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Re: Passive translators

Hi Thomas :)

Quoting Thomas Schwinge (2013-07-09 15:40:18)
> Hi!
> On Tue, 09 Jul 2013 15:00:00 +0200, Justus Winter <4winter@informatik.uni-hamburg.de> wrote:
> > Quoting Pino Toscano (2013-07-09 10:52:56)
> > > Alle martedì 9 luglio 2013, Justus Winter ha scritto:
> > > > Ignore the --nodev, --noexec and --nosuid arguments.
> > > 
> > > Why nodev? The only consumer of it seems to be sysvinit, which has been 
> > > patched to not pass nodev also on Hurd (in addition to kFreeBSD) when 
> > > mounting /proc.
> > 
> > Not as far as I can see. mountkernfs.sh contains:
> > 
> >         domount "$MNTMODE" proc "" /proc proc "-onodev,noexec,nosuid"
> > 
> > Argument #6 is CALLER_OPTS and that is not modified, so this is also
> > used on kFreeBSD.
> I have a general question here.  We used to have such "mounts" being done
> by means of passive translator settings, on /proc, for example.  It now
> appears that you're re-working this to use the "active mount command" of
> standard Unix (so, setting an active translator on /proc at each system
> boot)?  Is the passive translator setting meant to go away then?
> The same question came up in my mind already when I saw your /etc/fstab
> patches go by; currently we use /etc/fstab only for fsck purposes.
> I'm not convinced one approach is better than the other.  The passive
> translator setting was a novel feature of the Hurd, given that it has no
> direct equivalent (letting the registry in /etc/fstab aside) in Unix, and
> Debian by default is such a Unix system, so Debian GNU/Hurd -- so far --
> was different from that.  On the other hand, a passive translator setting
> also is not quite what you'd get in a persistent system (which, I guess,
> may partly have influenced this Hurd design decision?),
> <http://en.wikipedia.org/wiki/Persistence_%28computer_science%29>.  As we
> know, passive translators do have their issues, too, for example as
> described in »3.5 Passive Translators and Naming« in
> <http://www.gnu.org/software/hurd/hurd/critique.html>, or
> <http://www.gnu.org/software/hurd/open_issues/translators_set_up_by_untrusted_users.html>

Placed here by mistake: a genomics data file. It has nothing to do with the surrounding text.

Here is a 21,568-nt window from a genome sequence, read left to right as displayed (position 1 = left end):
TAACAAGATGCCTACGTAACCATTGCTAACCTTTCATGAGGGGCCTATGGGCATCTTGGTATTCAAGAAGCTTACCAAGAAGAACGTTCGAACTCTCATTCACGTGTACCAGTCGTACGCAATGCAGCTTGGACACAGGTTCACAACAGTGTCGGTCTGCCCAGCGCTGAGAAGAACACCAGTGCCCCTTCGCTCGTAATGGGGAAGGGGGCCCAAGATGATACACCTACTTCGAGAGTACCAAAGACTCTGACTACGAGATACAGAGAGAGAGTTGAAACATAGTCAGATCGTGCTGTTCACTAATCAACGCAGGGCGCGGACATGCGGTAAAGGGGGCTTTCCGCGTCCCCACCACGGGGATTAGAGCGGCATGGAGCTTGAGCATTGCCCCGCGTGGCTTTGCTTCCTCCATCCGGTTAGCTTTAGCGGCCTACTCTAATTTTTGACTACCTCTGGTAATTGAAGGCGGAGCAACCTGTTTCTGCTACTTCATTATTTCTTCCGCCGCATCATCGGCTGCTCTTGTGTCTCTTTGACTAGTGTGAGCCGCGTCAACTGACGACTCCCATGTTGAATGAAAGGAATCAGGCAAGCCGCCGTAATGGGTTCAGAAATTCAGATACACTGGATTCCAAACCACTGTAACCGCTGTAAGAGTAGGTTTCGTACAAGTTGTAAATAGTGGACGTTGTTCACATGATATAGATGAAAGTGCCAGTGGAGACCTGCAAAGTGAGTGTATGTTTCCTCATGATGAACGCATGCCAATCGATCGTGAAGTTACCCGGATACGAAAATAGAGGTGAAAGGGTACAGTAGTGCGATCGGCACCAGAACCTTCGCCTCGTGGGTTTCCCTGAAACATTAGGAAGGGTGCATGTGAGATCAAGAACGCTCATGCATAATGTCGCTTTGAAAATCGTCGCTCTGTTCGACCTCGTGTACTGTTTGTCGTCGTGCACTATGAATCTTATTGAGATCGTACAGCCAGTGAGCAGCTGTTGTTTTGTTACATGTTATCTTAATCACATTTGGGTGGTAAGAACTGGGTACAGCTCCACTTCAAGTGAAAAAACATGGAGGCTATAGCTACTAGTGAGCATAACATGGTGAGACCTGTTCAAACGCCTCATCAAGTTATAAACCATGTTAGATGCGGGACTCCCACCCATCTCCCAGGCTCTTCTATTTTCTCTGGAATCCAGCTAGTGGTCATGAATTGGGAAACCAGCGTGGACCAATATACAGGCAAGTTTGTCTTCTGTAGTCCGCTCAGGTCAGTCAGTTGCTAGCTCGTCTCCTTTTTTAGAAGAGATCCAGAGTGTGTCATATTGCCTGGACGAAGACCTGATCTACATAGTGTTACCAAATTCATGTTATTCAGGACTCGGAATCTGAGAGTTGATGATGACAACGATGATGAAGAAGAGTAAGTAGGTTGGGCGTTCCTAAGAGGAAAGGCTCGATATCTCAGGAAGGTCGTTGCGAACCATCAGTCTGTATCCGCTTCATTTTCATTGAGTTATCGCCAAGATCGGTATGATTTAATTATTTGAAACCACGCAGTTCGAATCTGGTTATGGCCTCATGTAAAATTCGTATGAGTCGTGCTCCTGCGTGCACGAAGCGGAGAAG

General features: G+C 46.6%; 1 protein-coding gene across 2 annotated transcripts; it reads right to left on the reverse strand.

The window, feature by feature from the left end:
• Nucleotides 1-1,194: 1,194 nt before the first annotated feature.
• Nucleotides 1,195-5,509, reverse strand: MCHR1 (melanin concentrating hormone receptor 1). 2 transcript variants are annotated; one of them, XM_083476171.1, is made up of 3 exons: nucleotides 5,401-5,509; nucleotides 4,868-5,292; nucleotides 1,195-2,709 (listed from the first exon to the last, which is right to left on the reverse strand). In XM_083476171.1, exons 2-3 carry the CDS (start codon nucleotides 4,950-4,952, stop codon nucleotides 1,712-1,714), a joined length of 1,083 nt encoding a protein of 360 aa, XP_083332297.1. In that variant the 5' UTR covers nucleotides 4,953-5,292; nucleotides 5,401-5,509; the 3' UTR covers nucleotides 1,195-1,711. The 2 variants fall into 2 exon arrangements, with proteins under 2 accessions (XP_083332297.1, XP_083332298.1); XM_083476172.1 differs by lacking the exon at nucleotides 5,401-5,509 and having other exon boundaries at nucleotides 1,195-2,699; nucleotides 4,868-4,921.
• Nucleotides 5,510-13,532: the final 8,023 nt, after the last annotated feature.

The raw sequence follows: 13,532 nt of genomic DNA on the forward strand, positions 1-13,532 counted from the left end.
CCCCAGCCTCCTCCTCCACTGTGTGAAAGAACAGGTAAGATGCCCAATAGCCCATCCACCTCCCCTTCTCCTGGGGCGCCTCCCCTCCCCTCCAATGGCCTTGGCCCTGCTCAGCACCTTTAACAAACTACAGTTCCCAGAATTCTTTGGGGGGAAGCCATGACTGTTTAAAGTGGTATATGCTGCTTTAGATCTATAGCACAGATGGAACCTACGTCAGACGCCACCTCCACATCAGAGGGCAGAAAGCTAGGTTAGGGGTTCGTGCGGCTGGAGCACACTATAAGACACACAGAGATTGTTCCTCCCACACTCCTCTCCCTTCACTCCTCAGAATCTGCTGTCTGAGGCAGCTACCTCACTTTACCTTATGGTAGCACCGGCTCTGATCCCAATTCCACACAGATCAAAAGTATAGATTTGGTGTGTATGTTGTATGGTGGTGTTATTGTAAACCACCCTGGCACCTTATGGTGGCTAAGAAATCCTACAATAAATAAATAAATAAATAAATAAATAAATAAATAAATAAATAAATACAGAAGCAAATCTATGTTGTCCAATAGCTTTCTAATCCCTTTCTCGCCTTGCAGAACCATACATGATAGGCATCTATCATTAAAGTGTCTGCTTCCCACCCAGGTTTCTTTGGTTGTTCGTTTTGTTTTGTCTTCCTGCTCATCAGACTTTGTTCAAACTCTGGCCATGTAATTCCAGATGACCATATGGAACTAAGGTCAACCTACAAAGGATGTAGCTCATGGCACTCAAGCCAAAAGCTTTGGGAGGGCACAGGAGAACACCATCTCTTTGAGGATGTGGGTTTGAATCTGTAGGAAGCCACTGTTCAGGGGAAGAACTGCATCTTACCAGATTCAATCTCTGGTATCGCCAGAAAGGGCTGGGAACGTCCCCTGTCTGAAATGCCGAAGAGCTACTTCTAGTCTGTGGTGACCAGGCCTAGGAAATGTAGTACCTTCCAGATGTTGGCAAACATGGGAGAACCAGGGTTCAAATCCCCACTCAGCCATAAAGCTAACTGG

> also has some discussion about passive translators.
> Is this enough to generally declare passive translators "obsolete"?

Well, I can only speak for myself, but I'm not declaring anything as
obsolete, I'm just making sure that the Debian way of configuring the
system also applies to Debian/Hurd. This includes honoring the fstab
and later on also interfaces(5). If anyone wants to use passive
translators instead, she can still do so.

That being said I do not like Hurds passive translator concept that
much. True persistence would be awesome though...

> Aside from the presumed elegancy aspect of the first approach, whether
> the "system default configuration" in /servers/ is done by means of
> passive translator settings on the respective nodes, or by active
> translators that are started at system boot based on information present
> in /etc/ configuration files, seems basically just like a detail question
> (at least when leaving the idea aside that passive translators are only
> activated on demand, and thus consume no resources by default).

It is elegant alright, but needs support from the filesystem, right?
I.e. no passive translators unless the filesystem translator has a
means of storing them. Also with respect to not using resources, that
is also true for translators that are unused and paged out, and any
process traversing the filesystem will start all passive translators,
like say updatedb.

> Is Debian GNU/Hurd going to replace all usage of passive translators with
> active ones, set at system boot, or a mixture of passive and active (by
> design), or a mixture of passive and active for the time being (because
> some things currently can't sensibly be implemented by using active
> translators only, such as the mishmash in /dev/ -- which eventually was
> meant to be replaced by a "super devfs translator", which likely will
> have issues on its own)?
> Grüße,
>  Thomas


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